RIYADH, Jan 25 – The normally gridlocked streets of the Saudi capital were quiet on Sunday after King Salman declared a day of mourning for his predecessor Abdullah, and more foreign leaders made their way to the kingdom.
Venezuelan President Nicolas Maduro was travelling to offer condolences to Salman, who acceded to the throne on Friday after Abdullah’s death at the age of about 90.
US President Barack Obama announced he would cut short a visit to India to travel to the kingdom on Tuesday.
Saudi Arabia has long been a key US ally and last year joined the US-led coalition carrying out air strikes against the Islamic State jihadist group.
Obama “called King Salman bin Abdulaziz from Air Force One today to personally express his sympathies”, the White House said on Saturday.
From across the Arab and Muslim worlds, from Europe, Asia, and America, presidents, prime ministers and sheikhs have flown in to pay their respects.
It is a recognition of the conservative Islamic kingdom’s power as the world’s leading oil exporter, a political heavyweight in a region threatened by extremist violence, and as home to Islam’s holiest sites.
Salman, a half-brother of Abdullah who reigned for almost a decade, declared Sunday a nationwide holiday “to provide comfort and facilitation to all citizens in offering condolences” and allegiance to the new monarch, the official Saudi Press Agency said.
– Traditional ritual –
Allegiance ceremonies began on Friday night at a palace in a historic quarter of Riyadh.
An AFP reporter saw hundreds of people lined up outside waiting to enter.
They rubbed cheeks and kissed the hands of the goateed Salman, 79, and his heir Crown Prince Moqren, 69.
On Saturday ceremonies moved to the Al-Yamamah Palace, the royal court, where foreign dignitaries greeted Salman and Moqren.
Foreign Minister Mohammad Javad Zarif of Shiite-dominated Iran was among the guests, making a rare visit as Tehran tries to improve relations with its Sunni regional rival.
Both Russian Prime Minister Dmitry Medvedev and Ukraine’s President Petro Poroshenko were among the well-wishers, even as pro-Kremlin rebels announced a major new offensive on a strategic government-held Ukrainian port.
Poroshenko had to interrupt his attendance to chair an emergency meeting on the violence.
Other guests included French President Francois Hollande, Afghan President Ashraf Ghani, Indonesian Vice-President Jusuf Kalla, European royalty and Jordan’s King Abdullah II. Prince Charles and Prime Minister David Cameron came from Britain.
Outside, a helicopter patrolled overhead and four lanes of cars — everything from luxury Bentleys to everyday models — inched towards the palace grounds carrying Saudi well-wishers past guards with pistols strapped to their thighs.
– Global tributes –
Away from the palace and nearby roadblocks, life continued with almost no indication that a new era had begun, except for billboards expressing condolences for Abdullah’s death.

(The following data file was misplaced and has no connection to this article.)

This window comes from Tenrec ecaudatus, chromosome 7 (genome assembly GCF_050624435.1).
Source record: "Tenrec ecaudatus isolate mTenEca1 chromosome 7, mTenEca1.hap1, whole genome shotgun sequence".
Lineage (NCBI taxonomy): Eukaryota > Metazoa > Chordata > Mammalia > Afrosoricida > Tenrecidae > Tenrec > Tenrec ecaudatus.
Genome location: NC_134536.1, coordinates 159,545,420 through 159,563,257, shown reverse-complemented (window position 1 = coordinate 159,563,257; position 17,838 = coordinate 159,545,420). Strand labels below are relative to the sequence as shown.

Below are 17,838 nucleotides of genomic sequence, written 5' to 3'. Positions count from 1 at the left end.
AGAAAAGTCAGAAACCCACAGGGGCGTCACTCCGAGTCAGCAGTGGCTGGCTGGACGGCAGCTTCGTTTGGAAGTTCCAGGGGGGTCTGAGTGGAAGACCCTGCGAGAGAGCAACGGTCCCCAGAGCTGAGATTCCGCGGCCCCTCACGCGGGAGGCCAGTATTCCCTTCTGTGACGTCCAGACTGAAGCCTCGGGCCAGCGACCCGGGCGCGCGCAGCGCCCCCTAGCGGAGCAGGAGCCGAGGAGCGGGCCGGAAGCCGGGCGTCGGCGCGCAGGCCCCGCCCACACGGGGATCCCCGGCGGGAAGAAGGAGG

He succumbed to pneumonia.
Even before he became king in 2005, Abdullah had been a force for a decade after King Fahd suffered a stroke.
World leaders have praised Abdullah as a key mediator between Muslims and the West, but activists criticised his rights record and urged Salman to do more to protect free speech and freedoms for women.
“Saudi Arabia is a partner, both economic and political,” Hollande said before his arrival in Riyadh with Defence Minister Jean-Yves Le Drian.
Salman, 79, pledged to keep the conservative Muslim kingdom on a steady course and acted to cement his hold on power.
Clearing uncertainty over the transition to the next generation, he named his nephew, Interior Minister Prince Mohammed bin Nayef, 55, as second in-line to the throne behind Moqren.
Salman also appointed as defence minister one of his own sons, Prince Mohammed.
Saudi Arabia has been the driving force behind a refusal by the Organization of the Petroleum Exporting Countries (OPEC) to slash crude output to support prices, which have fallen by more than 50 percent since June.
Maduro, the Venezuelan leader on his way to offer condolences, was in Riyadh just two weeks ago to discuss the price slump which has added to his country’s economic woes.
Salman is widely expected to follow Abdullah’s foreign and energy policies as well as moderate reforms.
Abdullah pushed through cautious changes, challenging conservatives with such decisions as including women in the advisory Shura Council.
He oversaw accession to the World Trade Organization, and built new cities, universities and railways.
The Al-Hayat newspaper carried full-page advertisements on Sunday pledging support for Salman and offering condolences on the death of Abdullah.
A cartoon in the daily pictured a Saudi man and woman in tearful prayer before a smiling Abdullah waving from a framed portrait.
“Rest in peace and may you go to paradise,” the couple said.